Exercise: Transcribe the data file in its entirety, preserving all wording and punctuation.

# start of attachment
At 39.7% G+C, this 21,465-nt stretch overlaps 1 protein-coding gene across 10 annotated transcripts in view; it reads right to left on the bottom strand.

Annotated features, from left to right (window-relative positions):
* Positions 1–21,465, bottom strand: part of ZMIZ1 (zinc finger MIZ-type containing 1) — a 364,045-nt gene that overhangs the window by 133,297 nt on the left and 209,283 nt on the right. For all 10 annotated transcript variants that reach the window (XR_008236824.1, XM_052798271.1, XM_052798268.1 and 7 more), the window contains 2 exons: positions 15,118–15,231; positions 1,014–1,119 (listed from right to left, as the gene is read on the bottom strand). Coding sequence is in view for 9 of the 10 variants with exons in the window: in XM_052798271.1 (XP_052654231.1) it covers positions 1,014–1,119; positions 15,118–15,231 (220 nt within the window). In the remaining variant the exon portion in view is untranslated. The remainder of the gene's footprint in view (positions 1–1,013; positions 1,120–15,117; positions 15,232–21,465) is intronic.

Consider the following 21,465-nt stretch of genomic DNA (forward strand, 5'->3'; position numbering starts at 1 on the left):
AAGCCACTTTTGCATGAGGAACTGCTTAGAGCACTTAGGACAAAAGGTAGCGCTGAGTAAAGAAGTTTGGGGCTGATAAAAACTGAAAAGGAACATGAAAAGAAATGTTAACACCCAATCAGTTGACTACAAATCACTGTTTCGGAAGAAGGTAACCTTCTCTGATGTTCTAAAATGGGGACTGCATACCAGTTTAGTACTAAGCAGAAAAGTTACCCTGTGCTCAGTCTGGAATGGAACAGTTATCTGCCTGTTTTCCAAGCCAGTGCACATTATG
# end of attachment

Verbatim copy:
At 39.7% G+C, this 21,465-nt stretch overlaps 1 protein-coding gene across 10 annotated transcripts in view; it reads right to left on the bottom strand.

Annotated features, from left to right (window-relative positions):
* Positions 1–21,465, bottom strand: part of ZMIZ1 (zinc finger MIZ-type containing 1) — a 364,045-nt gene that overhangs the window by 133,297 nt on the left and 209,283 nt on the right. For all 10 annotated transcript variants that reach the window (XR_008236824.1, XM_052798271.1, XM_052798268.1 and 7 more), the window contains 2 exons: positions 15,118–15,231; positions 1,014–1,119 (listed from right to left, as the gene is read on the bottom strand). Coding sequence is in view for 9 of the 10 variants with exons in the window: in XM_052798271.1 (XP_052654231.1) it covers positions 1,014–1,119; positions 15,118–15,231 (220 nt within the window). In the remaining variant the exon portion in view is untranslated. The remainder of the gene's footprint in view (positions 1–1,013; positions 1,120–15,117; positions 15,232–21,465) is intronic.

Consider the following 21,465-nt stretch of genomic DNA (forward strand, 5'->3'; position numbering starts at 1 on the left):
AAGCCACTTTTGCATGAGGAACTGCTTAGAGCACTTAGGACAAAAGGTAGCGCTGAGTAAAGAAGTTTGGGGCTGATAAAAACTGAAAAGGAACATGAAAAGAAATGTTAACACCCAATCAGTTGACTACAAATCACTGTTTCGGAAGAAGGTAACCTTCTCTGATGTTCTAAAATGGGGACTGCATACCAGTTTAGTACTAAGCAGAAAAGTTACCCTGTGCTCAGTCTGGAATGGAACAGTTATCTGCCTGTTTTCCAAGCCAGTGCACATTATG